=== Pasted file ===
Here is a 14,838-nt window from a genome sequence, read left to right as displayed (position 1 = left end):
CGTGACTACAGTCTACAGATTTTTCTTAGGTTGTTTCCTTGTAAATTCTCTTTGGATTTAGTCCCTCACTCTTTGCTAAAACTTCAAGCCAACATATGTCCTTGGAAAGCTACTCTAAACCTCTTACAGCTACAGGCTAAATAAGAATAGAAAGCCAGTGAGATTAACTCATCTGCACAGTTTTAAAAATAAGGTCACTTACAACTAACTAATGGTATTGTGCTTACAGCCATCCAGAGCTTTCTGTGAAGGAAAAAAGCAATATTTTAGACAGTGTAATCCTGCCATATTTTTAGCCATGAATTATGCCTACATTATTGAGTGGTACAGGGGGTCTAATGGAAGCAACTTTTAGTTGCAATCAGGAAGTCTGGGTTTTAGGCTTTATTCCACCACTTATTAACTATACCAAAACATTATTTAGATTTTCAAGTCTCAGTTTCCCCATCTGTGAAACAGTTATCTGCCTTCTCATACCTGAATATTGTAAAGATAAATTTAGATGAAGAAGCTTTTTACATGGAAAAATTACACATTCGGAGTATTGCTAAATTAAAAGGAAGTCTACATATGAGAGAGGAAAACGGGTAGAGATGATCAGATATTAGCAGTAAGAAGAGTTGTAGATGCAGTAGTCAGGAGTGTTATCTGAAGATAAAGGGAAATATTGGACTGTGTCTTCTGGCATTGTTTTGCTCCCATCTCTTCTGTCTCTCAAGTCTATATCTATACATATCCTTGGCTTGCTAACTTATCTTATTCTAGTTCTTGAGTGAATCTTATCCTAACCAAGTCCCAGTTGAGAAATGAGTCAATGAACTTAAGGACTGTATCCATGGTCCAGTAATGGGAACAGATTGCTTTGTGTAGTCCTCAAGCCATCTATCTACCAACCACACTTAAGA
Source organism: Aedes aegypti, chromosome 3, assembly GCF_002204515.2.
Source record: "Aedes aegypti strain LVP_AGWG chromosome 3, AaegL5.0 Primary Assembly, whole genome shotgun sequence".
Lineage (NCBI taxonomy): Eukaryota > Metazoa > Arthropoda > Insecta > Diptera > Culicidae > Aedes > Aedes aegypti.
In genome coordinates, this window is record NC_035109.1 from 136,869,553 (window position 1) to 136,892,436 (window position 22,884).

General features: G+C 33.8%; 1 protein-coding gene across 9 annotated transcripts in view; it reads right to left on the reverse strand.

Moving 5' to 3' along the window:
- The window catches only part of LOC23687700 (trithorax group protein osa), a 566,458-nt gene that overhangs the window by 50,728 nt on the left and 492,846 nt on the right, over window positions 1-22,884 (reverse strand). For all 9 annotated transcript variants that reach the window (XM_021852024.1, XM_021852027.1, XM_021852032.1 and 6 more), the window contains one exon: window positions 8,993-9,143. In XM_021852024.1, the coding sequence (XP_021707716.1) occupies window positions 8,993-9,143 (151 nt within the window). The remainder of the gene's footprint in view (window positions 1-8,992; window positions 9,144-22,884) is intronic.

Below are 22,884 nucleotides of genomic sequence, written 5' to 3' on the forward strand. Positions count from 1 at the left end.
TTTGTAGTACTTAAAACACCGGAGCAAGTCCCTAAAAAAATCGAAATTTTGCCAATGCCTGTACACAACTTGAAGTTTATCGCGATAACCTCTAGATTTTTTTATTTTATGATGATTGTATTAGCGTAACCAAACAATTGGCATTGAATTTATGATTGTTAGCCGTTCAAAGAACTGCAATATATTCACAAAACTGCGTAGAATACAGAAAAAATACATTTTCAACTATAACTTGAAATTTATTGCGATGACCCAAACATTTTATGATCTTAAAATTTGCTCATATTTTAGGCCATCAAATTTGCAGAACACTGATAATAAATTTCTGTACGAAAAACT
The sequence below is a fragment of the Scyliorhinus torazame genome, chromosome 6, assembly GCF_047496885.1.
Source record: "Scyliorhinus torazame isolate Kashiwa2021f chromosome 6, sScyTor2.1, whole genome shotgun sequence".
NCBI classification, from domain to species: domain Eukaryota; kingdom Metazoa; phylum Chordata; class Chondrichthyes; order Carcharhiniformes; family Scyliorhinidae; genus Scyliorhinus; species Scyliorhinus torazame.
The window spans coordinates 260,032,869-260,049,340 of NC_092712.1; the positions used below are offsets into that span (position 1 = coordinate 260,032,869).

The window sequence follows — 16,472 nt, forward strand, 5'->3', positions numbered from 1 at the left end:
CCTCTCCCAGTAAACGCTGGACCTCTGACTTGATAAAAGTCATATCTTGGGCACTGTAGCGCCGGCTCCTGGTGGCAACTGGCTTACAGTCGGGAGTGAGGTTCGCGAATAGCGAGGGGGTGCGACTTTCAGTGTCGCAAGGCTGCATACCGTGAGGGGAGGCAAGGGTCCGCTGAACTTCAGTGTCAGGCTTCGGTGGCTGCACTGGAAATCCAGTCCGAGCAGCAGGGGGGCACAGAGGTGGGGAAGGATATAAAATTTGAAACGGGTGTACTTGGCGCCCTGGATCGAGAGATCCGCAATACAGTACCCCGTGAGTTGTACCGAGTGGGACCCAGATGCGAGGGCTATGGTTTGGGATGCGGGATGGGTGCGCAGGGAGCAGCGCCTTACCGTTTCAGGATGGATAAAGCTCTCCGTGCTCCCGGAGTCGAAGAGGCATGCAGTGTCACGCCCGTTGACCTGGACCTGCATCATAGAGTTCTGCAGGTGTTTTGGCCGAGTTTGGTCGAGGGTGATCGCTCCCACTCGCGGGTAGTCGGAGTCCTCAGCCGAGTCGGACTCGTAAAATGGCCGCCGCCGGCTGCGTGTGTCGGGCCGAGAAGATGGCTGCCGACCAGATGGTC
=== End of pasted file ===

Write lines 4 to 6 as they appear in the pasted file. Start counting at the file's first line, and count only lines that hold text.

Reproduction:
Source record: "Aedes aegypti strain LVP_AGWG chromosome 3, AaegL5.0 Primary Assembly, whole genome shotgun sequence".
Lineage (NCBI taxonomy): Eukaryota > Metazoa > Arthropoda > Insecta > Diptera > Culicidae > Aedes > Aedes aegypti.
In genome coordinates, this window is record NC_035109.1 from 136,869,553 (window position 1) to 136,892,436 (window position 22,884).